fast-swimming, highly mobile pelagic shark at the
broad scale has implications for assessing fisheries
effects on shark populations. Complex structuring
coupled with region-specific fishing activities may
have disproportionate effects on different com-
ponents of shark populations. In support of this, we
found sex differences in potential exposure to fish-
ing effort for I. oxyrinchus owing to geographical
separation of the sexes (see Discussion in the
electronic supplementary material). For shortfin
mako in this study, we hypothesize that more
intense longlining in the west, if it occurs over the
shorter, seasonal term, has the potential for higher
relative catch rates of males but lower catches of
females. Exploitation of sharks exhibiting seasonal
sexual segregation could be a major contributor to
population declines. For example, the seasonal
capture of sex-specific schools of mature female
spurdog Squalus acanthias in the English Channel
may have resulted in stock collapse in just a few
years (Ford 1921).
We also found evidence for sexual segregation of
blue shark in the southeast Pacific region, since
catches were dominated by mature males, suggesting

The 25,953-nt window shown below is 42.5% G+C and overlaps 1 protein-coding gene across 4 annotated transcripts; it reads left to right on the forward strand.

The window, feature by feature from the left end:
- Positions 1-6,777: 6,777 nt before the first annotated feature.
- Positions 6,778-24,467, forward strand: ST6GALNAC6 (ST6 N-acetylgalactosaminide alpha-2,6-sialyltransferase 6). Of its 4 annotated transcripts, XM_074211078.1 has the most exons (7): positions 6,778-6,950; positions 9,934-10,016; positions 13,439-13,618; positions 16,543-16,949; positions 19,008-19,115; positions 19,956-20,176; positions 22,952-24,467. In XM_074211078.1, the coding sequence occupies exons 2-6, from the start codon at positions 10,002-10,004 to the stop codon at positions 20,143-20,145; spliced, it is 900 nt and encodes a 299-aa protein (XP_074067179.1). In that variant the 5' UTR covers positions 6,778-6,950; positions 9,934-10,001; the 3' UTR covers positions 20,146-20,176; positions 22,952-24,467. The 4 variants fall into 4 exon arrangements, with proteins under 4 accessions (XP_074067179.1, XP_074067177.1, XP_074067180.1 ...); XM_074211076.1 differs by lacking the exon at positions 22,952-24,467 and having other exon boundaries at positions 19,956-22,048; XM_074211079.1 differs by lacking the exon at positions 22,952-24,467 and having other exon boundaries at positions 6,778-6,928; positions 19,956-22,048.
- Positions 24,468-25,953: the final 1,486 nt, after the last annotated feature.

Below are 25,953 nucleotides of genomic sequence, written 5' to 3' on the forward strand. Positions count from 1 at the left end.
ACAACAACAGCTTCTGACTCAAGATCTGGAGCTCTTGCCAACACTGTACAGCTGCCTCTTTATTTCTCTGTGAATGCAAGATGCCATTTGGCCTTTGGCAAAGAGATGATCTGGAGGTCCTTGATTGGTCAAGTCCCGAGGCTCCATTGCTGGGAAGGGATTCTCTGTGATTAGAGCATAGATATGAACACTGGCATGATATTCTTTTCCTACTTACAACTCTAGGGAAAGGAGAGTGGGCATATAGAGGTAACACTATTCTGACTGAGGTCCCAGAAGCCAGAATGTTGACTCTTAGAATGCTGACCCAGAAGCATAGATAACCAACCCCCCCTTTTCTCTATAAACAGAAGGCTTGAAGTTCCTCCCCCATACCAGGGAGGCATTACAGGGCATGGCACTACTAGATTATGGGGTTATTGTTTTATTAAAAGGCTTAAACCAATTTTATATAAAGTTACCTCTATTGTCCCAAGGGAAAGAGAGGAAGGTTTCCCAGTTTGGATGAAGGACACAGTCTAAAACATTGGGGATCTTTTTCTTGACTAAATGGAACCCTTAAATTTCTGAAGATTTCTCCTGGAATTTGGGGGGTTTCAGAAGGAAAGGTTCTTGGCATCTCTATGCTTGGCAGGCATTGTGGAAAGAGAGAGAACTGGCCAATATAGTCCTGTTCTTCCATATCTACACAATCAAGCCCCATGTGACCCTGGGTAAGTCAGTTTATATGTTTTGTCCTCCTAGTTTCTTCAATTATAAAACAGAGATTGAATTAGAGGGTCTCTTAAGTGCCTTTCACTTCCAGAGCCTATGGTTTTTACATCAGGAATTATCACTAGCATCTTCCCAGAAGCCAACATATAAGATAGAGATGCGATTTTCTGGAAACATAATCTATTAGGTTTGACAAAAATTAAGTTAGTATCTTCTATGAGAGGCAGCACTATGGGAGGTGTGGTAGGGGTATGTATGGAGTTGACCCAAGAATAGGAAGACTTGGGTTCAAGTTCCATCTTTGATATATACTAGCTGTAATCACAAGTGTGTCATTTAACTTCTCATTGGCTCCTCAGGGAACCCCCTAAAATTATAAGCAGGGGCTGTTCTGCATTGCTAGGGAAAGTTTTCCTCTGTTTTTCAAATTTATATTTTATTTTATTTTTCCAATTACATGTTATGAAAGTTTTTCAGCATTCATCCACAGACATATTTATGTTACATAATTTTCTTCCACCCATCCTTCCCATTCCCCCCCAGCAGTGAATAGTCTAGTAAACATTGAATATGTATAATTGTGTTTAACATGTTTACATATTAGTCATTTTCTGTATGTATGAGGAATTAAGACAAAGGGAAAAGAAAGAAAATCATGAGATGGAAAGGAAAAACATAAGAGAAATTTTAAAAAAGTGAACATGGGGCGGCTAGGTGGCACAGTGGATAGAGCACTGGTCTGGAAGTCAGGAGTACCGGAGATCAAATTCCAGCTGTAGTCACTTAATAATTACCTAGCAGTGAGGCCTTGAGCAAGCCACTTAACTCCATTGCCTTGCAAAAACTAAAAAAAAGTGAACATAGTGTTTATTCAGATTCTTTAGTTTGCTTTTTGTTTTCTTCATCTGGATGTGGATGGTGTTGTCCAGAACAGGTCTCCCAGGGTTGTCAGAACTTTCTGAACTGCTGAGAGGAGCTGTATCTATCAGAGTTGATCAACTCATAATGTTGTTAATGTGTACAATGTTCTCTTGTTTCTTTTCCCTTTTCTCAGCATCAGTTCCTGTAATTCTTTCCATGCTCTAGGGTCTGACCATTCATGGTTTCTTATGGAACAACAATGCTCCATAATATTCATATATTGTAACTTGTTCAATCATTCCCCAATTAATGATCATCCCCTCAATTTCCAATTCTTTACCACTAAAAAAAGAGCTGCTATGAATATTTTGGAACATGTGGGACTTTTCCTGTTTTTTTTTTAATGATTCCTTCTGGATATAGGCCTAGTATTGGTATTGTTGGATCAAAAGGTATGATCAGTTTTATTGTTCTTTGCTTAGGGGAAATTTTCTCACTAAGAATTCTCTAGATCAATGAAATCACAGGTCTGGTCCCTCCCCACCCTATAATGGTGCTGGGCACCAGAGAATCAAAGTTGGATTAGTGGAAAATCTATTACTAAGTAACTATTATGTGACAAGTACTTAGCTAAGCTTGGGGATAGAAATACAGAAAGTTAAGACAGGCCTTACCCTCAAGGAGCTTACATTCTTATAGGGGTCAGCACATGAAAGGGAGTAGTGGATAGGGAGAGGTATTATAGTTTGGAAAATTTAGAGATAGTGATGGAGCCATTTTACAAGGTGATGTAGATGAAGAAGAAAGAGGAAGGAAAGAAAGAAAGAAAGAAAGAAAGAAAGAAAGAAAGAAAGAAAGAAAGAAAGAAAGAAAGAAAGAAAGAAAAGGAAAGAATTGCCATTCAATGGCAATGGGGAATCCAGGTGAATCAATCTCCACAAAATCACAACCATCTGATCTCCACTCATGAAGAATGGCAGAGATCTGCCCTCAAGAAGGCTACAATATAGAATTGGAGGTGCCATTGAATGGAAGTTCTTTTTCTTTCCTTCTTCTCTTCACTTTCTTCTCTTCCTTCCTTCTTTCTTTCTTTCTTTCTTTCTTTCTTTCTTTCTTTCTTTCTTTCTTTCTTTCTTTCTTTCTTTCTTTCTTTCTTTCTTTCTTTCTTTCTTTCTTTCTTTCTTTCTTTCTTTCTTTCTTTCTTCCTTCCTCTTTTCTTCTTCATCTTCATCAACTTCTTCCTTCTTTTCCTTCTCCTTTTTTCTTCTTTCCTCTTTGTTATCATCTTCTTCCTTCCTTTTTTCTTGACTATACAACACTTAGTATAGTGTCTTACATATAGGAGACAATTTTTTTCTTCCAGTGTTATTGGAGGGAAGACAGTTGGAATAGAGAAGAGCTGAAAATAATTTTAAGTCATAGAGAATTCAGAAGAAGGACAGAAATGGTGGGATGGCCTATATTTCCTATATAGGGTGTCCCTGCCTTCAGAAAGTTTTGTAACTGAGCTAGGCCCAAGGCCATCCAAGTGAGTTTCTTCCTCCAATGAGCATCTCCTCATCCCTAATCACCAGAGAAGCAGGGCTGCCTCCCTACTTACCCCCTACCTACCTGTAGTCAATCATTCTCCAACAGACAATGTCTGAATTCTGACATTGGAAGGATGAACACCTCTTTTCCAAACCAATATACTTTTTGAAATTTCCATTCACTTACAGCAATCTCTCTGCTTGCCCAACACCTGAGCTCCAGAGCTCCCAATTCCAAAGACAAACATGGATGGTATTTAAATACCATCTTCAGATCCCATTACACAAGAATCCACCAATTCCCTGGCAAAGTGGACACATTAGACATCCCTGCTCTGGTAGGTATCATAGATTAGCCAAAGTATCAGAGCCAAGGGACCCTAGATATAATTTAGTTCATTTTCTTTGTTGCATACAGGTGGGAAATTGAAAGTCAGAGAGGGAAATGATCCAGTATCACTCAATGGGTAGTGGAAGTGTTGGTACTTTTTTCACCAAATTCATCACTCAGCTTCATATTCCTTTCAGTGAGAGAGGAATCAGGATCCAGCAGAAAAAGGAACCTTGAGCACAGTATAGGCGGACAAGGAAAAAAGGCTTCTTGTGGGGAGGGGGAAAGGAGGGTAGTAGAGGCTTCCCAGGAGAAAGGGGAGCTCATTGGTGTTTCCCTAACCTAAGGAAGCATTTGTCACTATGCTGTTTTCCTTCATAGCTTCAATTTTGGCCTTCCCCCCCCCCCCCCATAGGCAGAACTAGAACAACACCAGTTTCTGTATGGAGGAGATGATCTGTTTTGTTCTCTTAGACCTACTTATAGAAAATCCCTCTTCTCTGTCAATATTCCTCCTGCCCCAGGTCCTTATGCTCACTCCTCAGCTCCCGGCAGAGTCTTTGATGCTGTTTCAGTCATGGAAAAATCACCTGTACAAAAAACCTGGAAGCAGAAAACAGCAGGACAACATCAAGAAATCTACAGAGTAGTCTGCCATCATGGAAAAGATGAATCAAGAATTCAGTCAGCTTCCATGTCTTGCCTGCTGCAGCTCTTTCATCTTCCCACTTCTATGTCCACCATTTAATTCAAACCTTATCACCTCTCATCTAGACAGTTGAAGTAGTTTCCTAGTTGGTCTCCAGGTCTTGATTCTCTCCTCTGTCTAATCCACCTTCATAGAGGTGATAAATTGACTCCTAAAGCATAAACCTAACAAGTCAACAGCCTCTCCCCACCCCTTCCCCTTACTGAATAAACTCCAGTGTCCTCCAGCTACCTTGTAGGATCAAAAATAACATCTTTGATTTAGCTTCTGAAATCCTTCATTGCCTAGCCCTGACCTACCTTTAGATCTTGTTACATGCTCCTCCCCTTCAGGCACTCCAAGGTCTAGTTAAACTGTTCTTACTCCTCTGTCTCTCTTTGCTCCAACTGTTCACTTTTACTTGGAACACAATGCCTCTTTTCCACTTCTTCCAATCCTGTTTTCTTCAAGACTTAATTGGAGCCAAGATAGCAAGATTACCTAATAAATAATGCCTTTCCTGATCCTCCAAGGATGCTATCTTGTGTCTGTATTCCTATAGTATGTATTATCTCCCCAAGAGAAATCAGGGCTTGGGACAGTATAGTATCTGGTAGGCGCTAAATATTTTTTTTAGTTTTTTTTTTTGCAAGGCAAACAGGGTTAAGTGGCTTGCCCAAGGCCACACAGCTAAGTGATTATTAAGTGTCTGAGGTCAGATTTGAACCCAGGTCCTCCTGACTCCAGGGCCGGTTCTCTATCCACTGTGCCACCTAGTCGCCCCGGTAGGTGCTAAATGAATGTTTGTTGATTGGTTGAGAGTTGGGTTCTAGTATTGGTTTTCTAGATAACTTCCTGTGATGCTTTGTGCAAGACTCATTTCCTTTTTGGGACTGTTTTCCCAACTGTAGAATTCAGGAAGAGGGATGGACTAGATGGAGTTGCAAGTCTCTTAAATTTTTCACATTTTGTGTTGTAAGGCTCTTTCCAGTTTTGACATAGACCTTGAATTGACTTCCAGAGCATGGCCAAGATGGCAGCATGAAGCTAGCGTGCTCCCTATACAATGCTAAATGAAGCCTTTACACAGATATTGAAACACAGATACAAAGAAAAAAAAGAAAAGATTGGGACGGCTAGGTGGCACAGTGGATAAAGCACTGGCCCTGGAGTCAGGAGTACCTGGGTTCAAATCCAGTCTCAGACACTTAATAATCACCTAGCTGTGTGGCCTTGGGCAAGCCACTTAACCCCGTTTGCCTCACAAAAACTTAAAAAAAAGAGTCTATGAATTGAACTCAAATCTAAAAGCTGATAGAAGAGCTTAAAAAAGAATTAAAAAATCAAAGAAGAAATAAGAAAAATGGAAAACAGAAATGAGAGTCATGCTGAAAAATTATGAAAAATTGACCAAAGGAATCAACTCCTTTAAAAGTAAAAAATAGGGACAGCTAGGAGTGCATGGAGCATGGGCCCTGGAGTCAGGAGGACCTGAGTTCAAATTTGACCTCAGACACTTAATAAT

that segregation occurs at a larger spatial scale than
the area studied here. Our findings are consistent
with tagging and surveys showing that blue shark
sexually segregated over very large, perhaps even
ocean-basin scales (Stevens 1990). Nevertheless, even
with sexual structuring at these scales, blue shark
populations may also be affected by sex differential
exploitation. For example, P. glauca in the western
Atlantic are thought to segregate sexually and our
proposal of sex-biased exploitation seems supported
80 per cent between 1977 and 1994 but no change
was discernible for females over the same period
(Simpfendorfer et al. 2002).
What these and the current study indicate is the
need for wide-scale, spatially referenced recording of
shark sexes by global high-seas fisheries. However,
given the lack of even the most basic shark catch
data for most fisheries, the potential problem we
highlight may already have impacted populations.
There is an urgent need for proper reporting by
high-seas fisheries of shark catches by species,
number of individuals and biomass, together with
The authors thank the captain and crew for scientific
access to commercially caught sharks and V. Wearmouth
for manuscript comments. N.Q. was supported by Funda-
c ¸a ˜o para a Cie ˆncia e a Tecnologia (FCT) grant SFRH/
BD/21354/2005 and D.W.S. by the UK Natural Environ-
ment Research Council (NERC) Oceans 2025 Strategic